The Parthenon

A guest blog from our friends at The Athens Insiders Team. Their webpage is located at


Restoring the masterpiece of Classical Greece.

The Parthenon challenge.

While the ancient Athenians built the Parthenon in a surprisingly short period of approximately nine years, the modern repair project has required four time as much time already and is nowhere near completion. The process of consolidating the ancient masterpiece of Greek architecture appears to raise much more troubling problems than the initial construction did.   

During the past 2,500 years, the Parthenon – the most iconic monument of ancient Greek architecture – has suffered mightily. Built in the mid-5th century BCE, as part of Perikles construction program on the Acropolis hill, and having served the cult of Athena for about 1000 years, the Parthenon remained the centre of the city’s religious life for another millennium, existing as a church under the Orthodox Byzantines and later the Catholic Westerners. With the Ottoman conquest in 1458, it became a mosque, once again preserving its importance as a place of worship. Although it had been rocked by earthquakes, burst into flames, reshaped by man-made interventions, Parthenon’s major damage was the result of the terrible gunpowder explosion of 1687, an incidental event of the Siege of Athens by the Venetian forces during the Sixth Ottoman-Venetian War. Henceforth, the edifice lost its structural integrity, transformed into its current ruinous state and began being looted for its remaining architectural sculpture over the next centuries.

During the 19th and 20th centuries, the utter admiration for ancient Greece became the cause for the systematic destruction of all medieval and post-medieval structures on the Acropolis, losing instrumental data in shaping the diachronic history of the monuments and of the hill. Rightly or wrongly, the first restoration works at the Parthenon and its preservation at the site focused on the original edifice of the “periklean era”. Nevertheless, a major problem lies elsewhere.

The early 20th century intervention of Nikolaos Balanos (a civil engineer trained in Paris) was distinguished by its extreme invasive methodology – an aftereffect of Balanos’ carrier on contemporary construction techniques and of the difficult financial conditions of the day. Serious damage was caused by the use of iron reinforcements and clams within the ancient marble blocks (industrial iron is very sensitive to rusting and with minimal resistance to moist weather conditions) and by the use of cement fillings for the columns; an easy, practical and inexpensive choice. Moreover, the misplacement of column drums and marble blocks in order to resolve the building’s static problems, without thought identifying and restoring the ancient members to their original position (a key principle of a restoration process, already proposed by that time by French and American archaeologists), created a negative sequel and the necessity for a new study and approach.  

The current restoration project funded by the EU and the Greek state is now entering its 45th year, as an inter-scientific Committee of experts (archaeologists, architects, civil engineers and craftsmen) endeavour to consolidate and preserve the character of the structure and not to rebuilt the monument. To do so, they had at first to understand in detail the ancient techniques and to repair the old and erroneously restored sections with new materials of improved quality. Using advanced technology both in research and in execution, several hundreds of marble blocks and columns drums have been dismantled, restored and reassembled in their original position. The rusted elements of the previous restoration were removed and replaced by white cement and titanium reinforcements. Where necessary, missing parts have been added in new Pentelic marble, which is of the same provenance and quality of the original. Likewise, various sorts of damage caused by the course of time and the atmospheric pollution have been solved successfully (sugaring, disintegration, cracks, fractures and bio- deterioration).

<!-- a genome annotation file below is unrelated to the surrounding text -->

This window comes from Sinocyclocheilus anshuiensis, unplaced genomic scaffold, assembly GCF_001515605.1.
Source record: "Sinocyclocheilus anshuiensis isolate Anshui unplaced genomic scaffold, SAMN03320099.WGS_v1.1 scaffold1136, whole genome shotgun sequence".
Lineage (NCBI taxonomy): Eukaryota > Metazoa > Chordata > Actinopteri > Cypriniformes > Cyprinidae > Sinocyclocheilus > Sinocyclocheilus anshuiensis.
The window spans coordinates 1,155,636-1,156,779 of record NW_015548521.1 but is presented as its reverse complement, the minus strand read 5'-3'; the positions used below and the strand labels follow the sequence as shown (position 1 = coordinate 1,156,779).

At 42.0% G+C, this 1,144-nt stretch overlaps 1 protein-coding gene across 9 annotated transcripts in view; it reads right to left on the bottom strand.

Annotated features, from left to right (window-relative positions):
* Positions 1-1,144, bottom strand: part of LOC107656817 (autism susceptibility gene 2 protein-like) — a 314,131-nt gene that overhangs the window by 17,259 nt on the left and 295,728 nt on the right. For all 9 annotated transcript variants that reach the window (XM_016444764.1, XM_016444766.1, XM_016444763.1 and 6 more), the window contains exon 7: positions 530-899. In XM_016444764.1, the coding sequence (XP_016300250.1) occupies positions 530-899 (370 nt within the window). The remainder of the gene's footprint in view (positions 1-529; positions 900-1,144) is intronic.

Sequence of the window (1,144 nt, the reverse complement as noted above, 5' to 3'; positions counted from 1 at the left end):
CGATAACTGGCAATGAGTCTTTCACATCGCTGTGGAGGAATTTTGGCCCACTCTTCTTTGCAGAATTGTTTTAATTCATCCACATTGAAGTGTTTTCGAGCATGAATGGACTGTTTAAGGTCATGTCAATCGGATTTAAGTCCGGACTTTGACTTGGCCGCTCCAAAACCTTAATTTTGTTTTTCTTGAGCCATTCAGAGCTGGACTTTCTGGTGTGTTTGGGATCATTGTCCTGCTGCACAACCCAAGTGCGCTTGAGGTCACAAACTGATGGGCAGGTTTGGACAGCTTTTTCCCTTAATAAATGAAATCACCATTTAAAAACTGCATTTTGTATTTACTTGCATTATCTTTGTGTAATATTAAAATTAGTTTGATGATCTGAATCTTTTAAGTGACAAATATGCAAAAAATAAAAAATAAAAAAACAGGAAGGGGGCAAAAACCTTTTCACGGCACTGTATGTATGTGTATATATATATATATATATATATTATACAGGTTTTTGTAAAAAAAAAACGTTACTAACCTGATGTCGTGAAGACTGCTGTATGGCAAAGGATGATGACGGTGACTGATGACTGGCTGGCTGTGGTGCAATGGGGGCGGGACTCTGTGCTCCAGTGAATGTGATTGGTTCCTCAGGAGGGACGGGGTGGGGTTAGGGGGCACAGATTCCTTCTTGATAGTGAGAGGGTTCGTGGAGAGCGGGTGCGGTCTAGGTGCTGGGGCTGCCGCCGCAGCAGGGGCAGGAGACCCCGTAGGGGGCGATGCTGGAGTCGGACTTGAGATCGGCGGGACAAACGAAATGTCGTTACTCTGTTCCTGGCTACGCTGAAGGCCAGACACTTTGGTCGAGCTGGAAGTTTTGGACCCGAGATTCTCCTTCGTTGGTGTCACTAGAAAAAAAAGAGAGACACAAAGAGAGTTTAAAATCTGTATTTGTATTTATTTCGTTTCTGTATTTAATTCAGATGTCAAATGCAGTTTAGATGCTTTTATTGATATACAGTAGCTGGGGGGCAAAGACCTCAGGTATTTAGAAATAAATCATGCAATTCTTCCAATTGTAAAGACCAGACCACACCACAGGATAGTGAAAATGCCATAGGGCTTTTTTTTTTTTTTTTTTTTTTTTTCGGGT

In the years between 2001-2014 the entire north colonnade of the temple has been restored. The original column drums have been reset in their right position and new additions were completed, including the extremely difficult processing of the surface of the new drums; a practice that involves the carving of curves and flutes and requires highly skilled expertise. Since 2017, the repair works were focused on the inner wall, the west side and the cella (namely the sacred inner room of the temple). Hence, the famous “Parthenon’s crane” was transferred inside the building.

In spite of the presence of scaffoldings and of modern machinery, which are indeed integral components of Parthenon’s current image, the visitors can finally contemplate one of the most complete views of the temple, both in its structural and aesthetic entirety. Because of the size, the weight and the perfection of the ancient structure, as well as of the absence of ancient architectural manuals that they could arguably assist modern scholars and artisans, the restoration of the Parthenon is an immense challenge.

Today, after the best part of five decades of research and restoration following new approaches that respect the original structure and materials, we can surely state that we know much more about the Parthenon itself, its construction details and its historicity. Even if “we are still very much in the middle of things”, as Parthenon’s expert scholars claim, this is truly extraordinary!

Nota Karamaouna (archaeologist and expert tour-guide), June 2020. Athens Insiders

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